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Hands on with The Bureau: XCOM Declassified

6 min read

It hasn’t been an easy couple of years for the XCOM franchise. Back in 2011′ the next step in the future of that series was revealed, a FPS that was heavy on the gung-ho and light on the spirit of the original games. After being off the radar for quite a while, that game has re-emerged as The Bureau: XCOM Declassified. And it might just be the updated game that fans wanted in the first place.


Sitting down to play the game on PC with Xbox controllers, the mission started out in the New Mexico town of Pima. A team had gone missing in that area while investigating some alien activity, and it was up to Carter and his men to find out what was going on.

Landing in the town, the area was mostly deserted, save for a few townsfolk that were walking around aimlessly in a dead stupor, a result of an alien infection that left them “at best as non-combatants, and at worse as enemy sleeper agents” according to XCOM Declassified’s Alyssa Finley.

At this point, the game began with the first real battle. It’s a third-person perspective, and while the developers had explained that they weren’t making a cover-based shooter, it still retains several of those trademarks gleaned from games such as Gears of War and Mass Effect.

What XCOM Declassified does do though, is avoid becoming a game of ‘whack-a-mole’. You’re going to have to move around the battlefield here, as sticking to one piece of cover will get you killed quickly.


That lone wolf style of play is your enemy, as controlling the theatre of battle is the key to success, much like in other XCOM games that have come before. But unlike those other games, and last year’s turn-based performance from Enemy Unknown, the action in XCOM Declassified leans far more to active action than paused strategy.

It’s here where Carter’s Battle Focus comes in to play. Again, imagine the action wheel from Mass Effect, but with more detailed commands that you can use to direct your squad-mates into cover or make use of their special abilities.

What Battle Focus doesn’t do though, is pause the game and give you the leisure of planning your next move like a game of chess without consequences. The battle still rages on while you make those battlefield decisions, albeit at a slower rate. Still, take too long, and you can quickly find yourself on the wrong end of a laser rifle, as what happened to me in my playthrough.

And that’s where the core of the game resides. Not in playing the game as an unstoppable killing machine, but as a team leader who directs the action, and takes part in it as well.


And boy, do those abilities help. While Carter can show off his apparent skill with the Force, thanks to the shift ability that helplessly dangles an alien in the air (thanks to some repurposed technology that all XCOM agents possess), his team can also set up turrets, mines and taunt antagonists.

An aspect of the game which set ups an interesting mechanic of combining these skills. For instance, as we were shown in the initial demo, one could lay a mine and then taunt an enemy to charge at you, setting off that ordnance and taking out a few more soldiers with him.

Or mark an enemy, use Carter’s Shift to haul him up into the air and then concentrate all the firepower of your team onto his helpless body. I like that idea, it helps keep things fresh, and I’m hoping to see more of that particular fusion of skill sets explored more in the final cut of the game.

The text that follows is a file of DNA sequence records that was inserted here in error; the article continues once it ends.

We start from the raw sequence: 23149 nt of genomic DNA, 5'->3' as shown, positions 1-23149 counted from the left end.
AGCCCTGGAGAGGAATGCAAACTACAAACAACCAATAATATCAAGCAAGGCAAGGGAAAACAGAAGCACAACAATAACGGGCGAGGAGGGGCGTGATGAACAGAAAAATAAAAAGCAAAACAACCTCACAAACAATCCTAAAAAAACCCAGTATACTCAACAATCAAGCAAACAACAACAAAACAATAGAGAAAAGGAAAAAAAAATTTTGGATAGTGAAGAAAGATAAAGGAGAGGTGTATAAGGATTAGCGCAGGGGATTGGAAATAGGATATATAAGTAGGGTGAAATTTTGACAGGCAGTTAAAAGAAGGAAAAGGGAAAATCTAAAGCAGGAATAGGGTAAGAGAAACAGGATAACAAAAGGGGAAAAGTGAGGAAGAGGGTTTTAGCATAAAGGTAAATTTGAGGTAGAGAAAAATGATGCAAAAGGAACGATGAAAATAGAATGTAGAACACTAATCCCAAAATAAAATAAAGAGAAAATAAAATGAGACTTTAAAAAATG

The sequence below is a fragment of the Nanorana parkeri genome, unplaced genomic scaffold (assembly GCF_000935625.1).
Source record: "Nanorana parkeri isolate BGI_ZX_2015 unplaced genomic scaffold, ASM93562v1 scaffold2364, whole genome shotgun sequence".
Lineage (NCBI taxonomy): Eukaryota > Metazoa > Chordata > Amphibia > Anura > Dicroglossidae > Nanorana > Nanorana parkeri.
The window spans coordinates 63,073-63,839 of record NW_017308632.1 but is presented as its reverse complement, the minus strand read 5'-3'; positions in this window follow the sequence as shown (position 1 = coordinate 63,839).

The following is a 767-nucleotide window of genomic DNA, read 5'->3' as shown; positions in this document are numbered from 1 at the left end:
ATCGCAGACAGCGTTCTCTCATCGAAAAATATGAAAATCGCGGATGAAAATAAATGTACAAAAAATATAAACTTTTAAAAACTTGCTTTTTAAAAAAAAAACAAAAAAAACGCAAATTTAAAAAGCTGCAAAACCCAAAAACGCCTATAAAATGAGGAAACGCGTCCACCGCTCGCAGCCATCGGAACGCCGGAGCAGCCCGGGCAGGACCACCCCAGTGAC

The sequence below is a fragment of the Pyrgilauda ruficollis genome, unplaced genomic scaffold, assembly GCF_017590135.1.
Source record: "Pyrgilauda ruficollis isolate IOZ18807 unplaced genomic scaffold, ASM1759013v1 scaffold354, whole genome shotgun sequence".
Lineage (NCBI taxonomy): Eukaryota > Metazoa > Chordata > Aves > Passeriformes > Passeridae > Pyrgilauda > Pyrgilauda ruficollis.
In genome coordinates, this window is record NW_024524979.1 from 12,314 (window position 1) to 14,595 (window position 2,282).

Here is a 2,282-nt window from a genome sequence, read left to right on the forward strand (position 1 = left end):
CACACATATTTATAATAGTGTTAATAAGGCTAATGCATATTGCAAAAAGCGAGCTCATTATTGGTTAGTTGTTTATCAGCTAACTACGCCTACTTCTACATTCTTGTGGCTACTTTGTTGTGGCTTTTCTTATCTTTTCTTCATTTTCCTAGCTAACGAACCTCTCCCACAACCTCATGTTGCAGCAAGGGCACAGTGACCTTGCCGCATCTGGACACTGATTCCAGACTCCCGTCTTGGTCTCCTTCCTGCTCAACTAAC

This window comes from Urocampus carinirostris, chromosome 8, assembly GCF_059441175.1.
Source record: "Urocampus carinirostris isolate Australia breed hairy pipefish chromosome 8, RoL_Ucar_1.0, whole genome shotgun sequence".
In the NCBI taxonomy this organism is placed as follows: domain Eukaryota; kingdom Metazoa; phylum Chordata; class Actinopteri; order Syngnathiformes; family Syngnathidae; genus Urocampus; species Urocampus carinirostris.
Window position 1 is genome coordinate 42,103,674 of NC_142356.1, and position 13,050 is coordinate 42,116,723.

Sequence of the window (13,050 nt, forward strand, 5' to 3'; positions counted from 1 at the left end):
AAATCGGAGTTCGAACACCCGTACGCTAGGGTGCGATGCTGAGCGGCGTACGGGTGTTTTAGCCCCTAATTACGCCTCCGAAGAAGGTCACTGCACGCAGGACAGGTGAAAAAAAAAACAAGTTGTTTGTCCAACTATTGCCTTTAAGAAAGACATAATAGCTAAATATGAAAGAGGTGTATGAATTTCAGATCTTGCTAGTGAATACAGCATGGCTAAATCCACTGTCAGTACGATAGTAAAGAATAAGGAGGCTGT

And with that trial by fire complete, Carter’s team made its way further into Pima, until they managed to make contact with agent De Silva. His team dead, Pima overrun with alien forces and suffering from the virus that had turned the rest of the town into brain-dead collections of walking organs, things weren’t looking good.

More trouble was on the way, but the battlefield itself had changed, as De Silva had managed to leave several remote explosives in the area around, ordinance that I could have De Silva detonate when I needed him to.


That extra aspect of the game made a difference, especially with new alien types appearing to try and take us down. While the foot soldiers of the extra-terrestrial slaver race that have their eyes on earth use Grey’s and more humanoid races as their foot soldiers, more advanced soldiers can appear to set up barricades and command troops, while benefitting from shields and added toughness.

Further on in the game such a scenario happened, as Carter’s XCOM team had to fend off a massive assault, with the aggressors soon receiving some reinforcement in the form of a foe that will be familiar to any veteran XCOM player: The Muton.

Heavy, massive and better armoured than the regular grunts, a combination of teamwork, distractions, remote explosives and good old fashioned violence was needed in order to take it down.


From there, the game dipped back into the narrative, with Carter being able to question De Silva before the hands-on ended with a glimpse at the scale of the invasion. So in short: This isn’t the XCOM remake that was shown off at E3 several years ago.

It’s a back to basics game that is drawing on several influences, going back to the core of what made XCOM so successful, but updating to contain a level of action that is augmented by on the fly tactical decisions.

It’s a tricky scenario though for The Bureau: XCOM Declassified. There’s the possibility of stepping on the toes of hardened fans, while the job of enticing more guns-ho players could be a tall order for the title.

But it is a refreshing game, regardless.


Last Updated: May 13, 2013

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